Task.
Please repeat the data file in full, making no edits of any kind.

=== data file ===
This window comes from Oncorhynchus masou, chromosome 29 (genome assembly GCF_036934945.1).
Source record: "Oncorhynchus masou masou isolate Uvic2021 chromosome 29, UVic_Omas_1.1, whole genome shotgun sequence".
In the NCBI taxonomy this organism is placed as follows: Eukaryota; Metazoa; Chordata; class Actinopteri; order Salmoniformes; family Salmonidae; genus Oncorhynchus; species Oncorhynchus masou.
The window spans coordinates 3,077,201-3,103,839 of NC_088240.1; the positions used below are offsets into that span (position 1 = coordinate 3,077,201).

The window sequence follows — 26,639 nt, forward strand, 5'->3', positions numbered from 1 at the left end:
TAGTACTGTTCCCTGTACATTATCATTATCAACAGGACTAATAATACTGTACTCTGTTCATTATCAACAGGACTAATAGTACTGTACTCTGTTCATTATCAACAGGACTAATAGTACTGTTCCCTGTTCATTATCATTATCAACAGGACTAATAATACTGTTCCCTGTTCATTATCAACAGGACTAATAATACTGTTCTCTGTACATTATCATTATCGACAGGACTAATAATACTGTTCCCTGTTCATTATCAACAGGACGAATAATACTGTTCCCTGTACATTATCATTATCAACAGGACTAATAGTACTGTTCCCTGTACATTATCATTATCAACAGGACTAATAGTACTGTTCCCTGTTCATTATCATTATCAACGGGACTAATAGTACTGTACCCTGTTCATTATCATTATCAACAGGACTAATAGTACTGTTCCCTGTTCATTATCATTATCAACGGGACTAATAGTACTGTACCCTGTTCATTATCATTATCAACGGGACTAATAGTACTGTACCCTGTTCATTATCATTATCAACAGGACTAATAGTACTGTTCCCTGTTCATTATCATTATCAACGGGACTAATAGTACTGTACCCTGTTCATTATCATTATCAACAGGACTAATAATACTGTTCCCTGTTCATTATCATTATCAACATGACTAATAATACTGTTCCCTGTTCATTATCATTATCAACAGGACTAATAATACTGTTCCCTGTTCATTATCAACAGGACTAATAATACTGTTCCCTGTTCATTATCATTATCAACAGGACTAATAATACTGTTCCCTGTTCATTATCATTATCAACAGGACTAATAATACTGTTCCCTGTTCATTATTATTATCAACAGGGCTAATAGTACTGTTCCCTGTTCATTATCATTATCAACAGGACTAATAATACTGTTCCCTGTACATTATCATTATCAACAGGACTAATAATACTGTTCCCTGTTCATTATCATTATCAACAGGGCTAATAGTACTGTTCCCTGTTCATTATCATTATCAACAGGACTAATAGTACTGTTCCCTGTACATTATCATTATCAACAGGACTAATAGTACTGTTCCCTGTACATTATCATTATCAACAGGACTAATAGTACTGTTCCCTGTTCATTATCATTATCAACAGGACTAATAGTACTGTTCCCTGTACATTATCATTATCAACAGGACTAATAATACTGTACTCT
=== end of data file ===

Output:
This window comes from Oncorhynchus masou, chromosome 29 (genome assembly GCF_036934945.1).
Source record: "Oncorhynchus masou masou isolate Uvic2021 chromosome 29, UVic_Omas_1.1, whole genome shotgun sequence".
In the NCBI taxonomy this organism is placed as follows: Eukaryota; Metazoa; Chordata; class Actinopteri; order Salmoniformes; family Salmonidae; genus Oncorhynchus; species Oncorhynchus masou.
The window spans coordinates 3,077,201-3,103,839 of NC_088240.1; the positions used below are offsets into that span (position 1 = coordinate 3,077,201).

The window sequence follows — 26,639 nt, forward strand, 5'->3', positions numbered from 1 at the left end:
TAGTACTGTTCCCTGTACATTATCATTATCAACAGGACTAATAATACTGTACTCTGTTCATTATCAACAGGACTAATAGTACTGTACTCTGTTCATTATCAACAGGACTAATAGTACTGTTCCCTGTTCATTATCATTATCAACAGGACTAATAATACTGTTCCCTGTTCATTATCAACAGGACTAATAATACTGTTCTCTGTACATTATCATTATCGACAGGACTAATAATACTGTTCCCTGTTCATTATCAACAGGACGAATAATACTGTTCCCTGTACATTATCATTATCAACAGGACTAATAGTACTGTTCCCTGTACATTATCATTATCAACAGGACTAATAGTACTGTTCCCTGTTCATTATCATTATCAACGGGACTAATAGTACTGTACCCTGTTCATTATCATTATCAACAGGACTAATAGTACTGTTCCCTGTTCATTATCATTATCAACGGGACTAATAGTACTGTACCCTGTTCATTATCATTATCAACGGGACTAATAGTACTGTACCCTGTTCATTATCATTATCAACAGGACTAATAGTACTGTTCCCTGTTCATTATCATTATCAACGGGACTAATAGTACTGTACCCTGTTCATTATCATTATCAACAGGACTAATAATACTGTTCCCTGTTCATTATCATTATCAACATGACTAATAATACTGTTCCCTGTTCATTATCATTATCAACAGGACTAATAATACTGTTCCCTGTTCATTATCAACAGGACTAATAATACTGTTCCCTGTTCATTATCATTATCAACAGGACTAATAATACTGTTCCCTGTTCATTATCATTATCAACAGGACTAATAATACTGTTCCCTGTTCATTATTATTATCAACAGGGCTAATAGTACTGTTCCCTGTTCATTATCATTATCAACAGGACTAATAATACTGTTCCCTGTACATTATCATTATCAACAGGACTAATAATACTGTTCCCTGTTCATTATCATTATCAACAGGGCTAATAGTACTGTTCCCTGTTCATTATCATTATCAACAGGACTAATAGTACTGTTCCCTGTACATTATCATTATCAACAGGACTAATAGTACTGTTCCCTGTACATTATCATTATCAACAGGACTAATAGTACTGTTCCCTGTTCATTATCATTATCAACAGGACTAATAGTACTGTTCCCTGTACATTATCATTATCAACAGGACTAATAATACTGTACTCT